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Resilience and environmental policy experts gather for Tidewater screening in Cambridge

Novartis Panel Discussion
From left to right: Novartis Head of Climate James Goudreau, Tidewater Director/Producer Roger Sorkin, GRI Founding Director Dr. Stephen Flynn, GRI Distinguished Senior Fellow Dr. Atyia Martin, and McCormack Graduate School Dean David Cash.

Resilience, sustainability and environmental policy experts gathered in Cambridge on Monday night for a screening of “Tidewater,” hosted by pharmaceutical company Novartis and The Cambridge Compact for a Sustainable Future.

Released in May 2017, the film documents the vulnerability of the Hampton Roads area of Virginia to sea level rise and land subsidence, and the impacts on military readiness and national security. It explores the importance of a collaborative problem-solving model in order to bolster the area’s coastal and community resilience.

The screening was followed by a panel discussion during which Global Resilience Institute (GRI) Founding Director Dr. Stephen Flynn emphasized the need for multi- and interdisciplinary-research, close coordination with public-sector and private-sector practitioners, and preparing the next generation of leaders with experiential education programs.

“I have yet to find someone who is against resilience, but something is getting in our way,” he noted, naming five barriers to resilience:

  1. There is widespread risk illiteracy and limited understanding of the new dependencies and interdependencies that pervade our increasingly connected lives;
  2. There are inadequate designs for embedding resilience into key systems, networks, and infrastructure;
  3. There are inadequate economic incentives for investing in proven resilience measures;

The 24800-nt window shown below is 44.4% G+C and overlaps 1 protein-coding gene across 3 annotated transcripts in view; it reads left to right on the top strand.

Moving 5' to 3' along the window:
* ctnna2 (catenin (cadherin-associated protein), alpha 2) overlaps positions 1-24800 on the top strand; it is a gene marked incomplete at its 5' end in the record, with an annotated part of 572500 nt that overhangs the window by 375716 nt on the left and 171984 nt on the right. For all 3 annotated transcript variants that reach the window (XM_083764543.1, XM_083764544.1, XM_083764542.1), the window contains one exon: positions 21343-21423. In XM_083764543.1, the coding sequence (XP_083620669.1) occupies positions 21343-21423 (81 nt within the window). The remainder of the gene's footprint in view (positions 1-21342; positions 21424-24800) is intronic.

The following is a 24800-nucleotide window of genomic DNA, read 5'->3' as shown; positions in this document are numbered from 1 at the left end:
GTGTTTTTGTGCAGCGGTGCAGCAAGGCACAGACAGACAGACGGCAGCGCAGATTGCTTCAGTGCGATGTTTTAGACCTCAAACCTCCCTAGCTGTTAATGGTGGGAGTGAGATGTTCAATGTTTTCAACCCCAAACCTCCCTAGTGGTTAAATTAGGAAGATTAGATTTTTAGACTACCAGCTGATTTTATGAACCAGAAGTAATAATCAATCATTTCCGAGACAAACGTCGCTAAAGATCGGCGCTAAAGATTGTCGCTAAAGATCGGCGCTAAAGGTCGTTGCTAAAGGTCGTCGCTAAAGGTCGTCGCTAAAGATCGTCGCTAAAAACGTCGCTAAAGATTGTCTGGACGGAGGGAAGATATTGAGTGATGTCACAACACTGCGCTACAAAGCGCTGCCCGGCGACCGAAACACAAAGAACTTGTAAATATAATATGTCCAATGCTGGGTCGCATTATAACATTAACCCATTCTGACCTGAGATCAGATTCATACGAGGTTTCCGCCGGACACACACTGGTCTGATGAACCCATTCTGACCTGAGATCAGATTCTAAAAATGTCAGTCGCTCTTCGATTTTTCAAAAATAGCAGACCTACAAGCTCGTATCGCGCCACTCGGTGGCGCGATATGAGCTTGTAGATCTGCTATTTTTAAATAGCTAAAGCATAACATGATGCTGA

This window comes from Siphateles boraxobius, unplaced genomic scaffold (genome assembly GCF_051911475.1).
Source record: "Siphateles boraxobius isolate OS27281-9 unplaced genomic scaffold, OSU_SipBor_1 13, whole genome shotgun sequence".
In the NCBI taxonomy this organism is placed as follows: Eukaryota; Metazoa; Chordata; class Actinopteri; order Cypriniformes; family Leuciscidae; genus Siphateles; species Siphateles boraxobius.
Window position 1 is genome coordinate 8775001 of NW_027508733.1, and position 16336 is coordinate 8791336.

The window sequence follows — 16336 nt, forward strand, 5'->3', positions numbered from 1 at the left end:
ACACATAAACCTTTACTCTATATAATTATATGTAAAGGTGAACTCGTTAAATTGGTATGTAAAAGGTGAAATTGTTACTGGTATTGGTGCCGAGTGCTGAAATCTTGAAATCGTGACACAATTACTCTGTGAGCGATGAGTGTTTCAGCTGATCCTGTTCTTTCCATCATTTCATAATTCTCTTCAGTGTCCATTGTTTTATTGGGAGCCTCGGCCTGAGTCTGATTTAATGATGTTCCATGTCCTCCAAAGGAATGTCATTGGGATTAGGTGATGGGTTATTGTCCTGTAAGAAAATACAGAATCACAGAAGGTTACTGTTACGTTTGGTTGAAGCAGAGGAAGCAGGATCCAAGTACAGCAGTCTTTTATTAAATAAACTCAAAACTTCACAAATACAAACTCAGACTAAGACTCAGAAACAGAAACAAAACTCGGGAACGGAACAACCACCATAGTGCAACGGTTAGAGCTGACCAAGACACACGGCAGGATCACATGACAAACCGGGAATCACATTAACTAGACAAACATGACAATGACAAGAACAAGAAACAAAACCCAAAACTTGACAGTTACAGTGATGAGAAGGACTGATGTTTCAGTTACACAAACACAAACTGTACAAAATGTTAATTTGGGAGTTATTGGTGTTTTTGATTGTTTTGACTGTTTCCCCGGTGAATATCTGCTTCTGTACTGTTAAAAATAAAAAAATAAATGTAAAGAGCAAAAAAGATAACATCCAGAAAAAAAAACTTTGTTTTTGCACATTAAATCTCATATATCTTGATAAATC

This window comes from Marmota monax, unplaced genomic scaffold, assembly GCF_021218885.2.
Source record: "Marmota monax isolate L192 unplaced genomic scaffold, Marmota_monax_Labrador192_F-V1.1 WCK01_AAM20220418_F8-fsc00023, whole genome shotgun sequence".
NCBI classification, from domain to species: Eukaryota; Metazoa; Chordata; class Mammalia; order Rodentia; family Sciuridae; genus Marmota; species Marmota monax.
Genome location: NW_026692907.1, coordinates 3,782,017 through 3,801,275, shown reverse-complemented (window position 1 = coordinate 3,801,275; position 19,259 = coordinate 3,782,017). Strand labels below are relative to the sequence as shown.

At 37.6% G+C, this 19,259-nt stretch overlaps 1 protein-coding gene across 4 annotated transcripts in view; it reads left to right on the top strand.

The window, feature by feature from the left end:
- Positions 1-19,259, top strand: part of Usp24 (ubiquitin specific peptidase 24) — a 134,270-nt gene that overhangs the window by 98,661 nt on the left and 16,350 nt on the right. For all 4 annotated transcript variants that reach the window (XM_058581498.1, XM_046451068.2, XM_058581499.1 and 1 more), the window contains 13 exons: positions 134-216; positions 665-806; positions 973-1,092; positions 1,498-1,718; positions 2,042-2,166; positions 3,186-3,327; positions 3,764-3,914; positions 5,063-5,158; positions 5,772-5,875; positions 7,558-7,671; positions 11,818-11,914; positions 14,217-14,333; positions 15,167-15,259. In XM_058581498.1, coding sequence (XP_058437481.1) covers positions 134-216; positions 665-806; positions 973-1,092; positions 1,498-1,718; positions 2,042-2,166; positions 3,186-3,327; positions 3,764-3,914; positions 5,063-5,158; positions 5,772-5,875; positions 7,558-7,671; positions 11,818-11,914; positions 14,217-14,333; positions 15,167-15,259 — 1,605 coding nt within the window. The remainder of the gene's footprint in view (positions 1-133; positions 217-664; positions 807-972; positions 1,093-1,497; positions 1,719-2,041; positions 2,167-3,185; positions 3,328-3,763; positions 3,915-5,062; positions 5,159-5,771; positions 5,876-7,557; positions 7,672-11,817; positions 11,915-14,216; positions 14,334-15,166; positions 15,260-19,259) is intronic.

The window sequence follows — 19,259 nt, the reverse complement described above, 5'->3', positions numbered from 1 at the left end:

4. There are inadequate governance frameworks and policy guidance to foster resilience;
  5. There is a lack of adequate interdisciplinary training and education programs to support the development and implementation of comprehensive capabilities for advancing resilience.

“We are well positioned in Boston to overcome those barriers,” added Flynn, “and share those lessons with the rest of the world – if we work more collaboratively.”

Dr. Flynn was joined on the panel by the film’s director and producer Roger Sorkin, Novartis Head of Climate James Goudreau, UMASS Boston McCormack Graduate School Dean David Cash, and Boston’s Former Chief Resilience Officer, GRI Distinguished Senior Fellow Dr. Atyia Martin.

Dr. Martin stressed the need to branch out from the status quo when thinking of governance, and to embed equity into the conversation. The community and citizens being affected need to be at the table, she urged, and must have some ownership over the types of resources being put into their neighborhoods. Dr. Martin noted, “Public policy alone won’t fix our problems.”

Tidewater from Roger Sorkin on Vimeo.

About the film:

“The Hampton Roads area of Virginia is relatively unknown nationwide, but it is the region whose vulnerability to sea level rise most affects military readiness and our overall national security. With 14 military installations spread across 17 local jurisdictions, it is our highest concentration of military assets in the country, where 1 in 6 residents are associated with our nation’s defense. Their homes, schools, hospitals, and families are increasingly struggling to keep up with the effects of rising waters, and the military and all the surrounding municipalities are working towards solutions in the name of strengthening national security and enhancing economic prosperity.

“Hampton Roads requires $1 billion in urgent infrastructure repairs with 900 miles of its roads and electric grid threatened by permanent flooding. Faced with these unprecedented challenges that can only be tackled by a wide range of stakeholders, from ordinary citizens to the U.S. Navy to local businesses, Tidewater demonstrates that an innovative whole-of-government problem-solving model being attempted by local and military leaders is the only way to ensure the continued strength of our national security, along with the continued prosperity of the region and the nation.

“If Hampton Roads succeeds, it will mean success on several levels. They’ll save their homes, schools, businesses, the bases, and that’s no mean feat. But they’ll also create a powerful template for success, a model other regions can use to prepare for and deal with disaster – and more: a model that can demonstrate how people, businesses and government can pull together to solve any complex problem. The story strikes a positive tone, highlighting the outsized capabilities of Hampton Roads to show the nation and the world how it can be done. Lots of hard choices and sacrifices will have to be made in order for the plan to succeed, but if they get it right, human communities everywhere will have a roadmap.”

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